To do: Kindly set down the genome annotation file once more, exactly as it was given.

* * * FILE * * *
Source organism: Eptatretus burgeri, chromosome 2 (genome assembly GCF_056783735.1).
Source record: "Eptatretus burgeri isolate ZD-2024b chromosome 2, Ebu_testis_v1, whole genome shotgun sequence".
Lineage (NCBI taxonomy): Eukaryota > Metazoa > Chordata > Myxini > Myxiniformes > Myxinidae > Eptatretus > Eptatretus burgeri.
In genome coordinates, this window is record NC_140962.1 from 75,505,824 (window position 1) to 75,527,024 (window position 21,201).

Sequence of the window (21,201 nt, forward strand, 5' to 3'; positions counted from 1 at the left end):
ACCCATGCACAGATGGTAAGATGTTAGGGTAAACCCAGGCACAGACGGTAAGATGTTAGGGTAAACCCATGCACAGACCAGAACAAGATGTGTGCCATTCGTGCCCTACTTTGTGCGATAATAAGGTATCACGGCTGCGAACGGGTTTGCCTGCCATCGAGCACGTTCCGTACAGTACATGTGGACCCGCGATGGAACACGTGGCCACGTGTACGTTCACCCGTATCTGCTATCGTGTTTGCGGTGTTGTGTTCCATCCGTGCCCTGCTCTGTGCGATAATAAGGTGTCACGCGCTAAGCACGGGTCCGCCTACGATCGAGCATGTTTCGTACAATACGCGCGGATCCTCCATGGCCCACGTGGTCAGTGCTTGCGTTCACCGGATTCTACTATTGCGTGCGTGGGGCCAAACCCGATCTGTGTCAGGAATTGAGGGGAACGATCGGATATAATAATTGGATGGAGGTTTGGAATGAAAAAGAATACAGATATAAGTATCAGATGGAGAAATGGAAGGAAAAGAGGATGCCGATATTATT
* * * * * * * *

Source organism: Eptatretus burgeri, chromosome 2 (genome assembly GCF_056783735.1).
Source record: "Eptatretus burgeri isolate ZD-2024b chromosome 2, Ebu_testis_v1, whole genome shotgun sequence".
Lineage (NCBI taxonomy): Eukaryota > Metazoa > Chordata > Myxini > Myxiniformes > Myxinidae > Eptatretus > Eptatretus burgeri.
In genome coordinates, this window is record NC_140962.1 from 75,505,824 (window position 1) to 75,527,024 (window position 21,201).

Sequence of the window (21,201 nt, forward strand, 5' to 3'; positions counted from 1 at the left end):
ACCCATGCACAGATGGTAAGATGTTAGGGTAAACCCAGGCACAGACGGTAAGATGTTAGGGTAAACCCATGCACAGACCAGAACAAGATGTGTGCCATTCGTGCCCTACTTTGTGCGATAATAAGGTATCACGGCTGCGAACGGGTTTGCCTGCCATCGAGCACGTTCCGTACAGTACATGTGGACCCGCGATGGAACACGTGGCCACGTGTACGTTCACCCGTATCTGCTATCGTGTTTGCGGTGTTGTGTTCCATCCGTGCCCTGCTCTGTGCGATAATAAGGTGTCACGCGCTAAGCACGGGTCCGCCTACGATCGAGCATGTTTCGTACAATACGCGCGGATCCTCCATGGCCCACGTGGTCAGTGCTTGCGTTCACCGGATTCTACTATTGCGTGCGTGGGGCCAAACCCGATCTGTGTCAGGAATTGAGGGGAACGATCGGATATAATAATTGGATGGAGGTTTGGAATGAAAAAGAATACAGATATAAGTATCAGATGGAGAAATGGAAGGAAAAGAGGATGCCGATATTATT